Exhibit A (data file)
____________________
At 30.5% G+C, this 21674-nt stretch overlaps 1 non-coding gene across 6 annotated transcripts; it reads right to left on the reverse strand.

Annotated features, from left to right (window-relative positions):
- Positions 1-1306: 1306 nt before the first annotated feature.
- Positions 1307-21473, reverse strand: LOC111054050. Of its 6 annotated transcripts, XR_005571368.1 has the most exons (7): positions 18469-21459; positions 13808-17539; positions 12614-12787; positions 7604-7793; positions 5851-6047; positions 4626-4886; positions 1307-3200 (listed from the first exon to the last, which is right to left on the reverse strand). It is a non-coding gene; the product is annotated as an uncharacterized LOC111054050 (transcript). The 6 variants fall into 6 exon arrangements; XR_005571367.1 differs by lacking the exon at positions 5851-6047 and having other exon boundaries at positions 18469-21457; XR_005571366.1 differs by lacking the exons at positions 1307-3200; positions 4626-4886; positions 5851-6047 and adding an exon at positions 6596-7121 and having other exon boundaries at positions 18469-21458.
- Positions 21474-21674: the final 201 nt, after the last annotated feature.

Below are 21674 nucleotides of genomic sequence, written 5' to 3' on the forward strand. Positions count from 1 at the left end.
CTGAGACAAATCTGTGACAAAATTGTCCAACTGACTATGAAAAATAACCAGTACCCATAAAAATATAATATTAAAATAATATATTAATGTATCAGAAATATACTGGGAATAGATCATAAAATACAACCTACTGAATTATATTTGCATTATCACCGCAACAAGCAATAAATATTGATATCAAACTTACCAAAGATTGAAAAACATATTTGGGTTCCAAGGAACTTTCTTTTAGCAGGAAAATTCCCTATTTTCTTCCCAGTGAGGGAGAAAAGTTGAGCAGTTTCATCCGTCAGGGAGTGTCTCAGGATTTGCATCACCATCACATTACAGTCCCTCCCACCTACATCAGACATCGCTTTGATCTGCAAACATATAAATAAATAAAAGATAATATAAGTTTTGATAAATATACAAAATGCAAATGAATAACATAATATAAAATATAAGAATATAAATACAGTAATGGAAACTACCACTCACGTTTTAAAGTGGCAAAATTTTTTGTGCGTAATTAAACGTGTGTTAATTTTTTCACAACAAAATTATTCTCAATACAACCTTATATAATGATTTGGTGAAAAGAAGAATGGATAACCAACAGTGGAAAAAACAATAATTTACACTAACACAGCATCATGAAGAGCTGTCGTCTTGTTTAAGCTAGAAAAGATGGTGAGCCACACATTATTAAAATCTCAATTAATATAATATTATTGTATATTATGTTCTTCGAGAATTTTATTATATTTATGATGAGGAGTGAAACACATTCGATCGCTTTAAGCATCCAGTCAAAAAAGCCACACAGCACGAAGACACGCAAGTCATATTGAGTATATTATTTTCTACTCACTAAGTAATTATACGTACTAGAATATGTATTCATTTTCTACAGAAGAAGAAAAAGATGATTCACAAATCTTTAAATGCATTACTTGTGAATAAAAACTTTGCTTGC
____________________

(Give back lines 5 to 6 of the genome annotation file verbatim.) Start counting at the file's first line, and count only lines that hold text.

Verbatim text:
- Positions 21474-21674: the final 201 nt, after the last annotated feature.

Below are 21674 nucleotides of genomic sequence, written 5' to 3' on the forward strand. Positions count from 1 at the left end.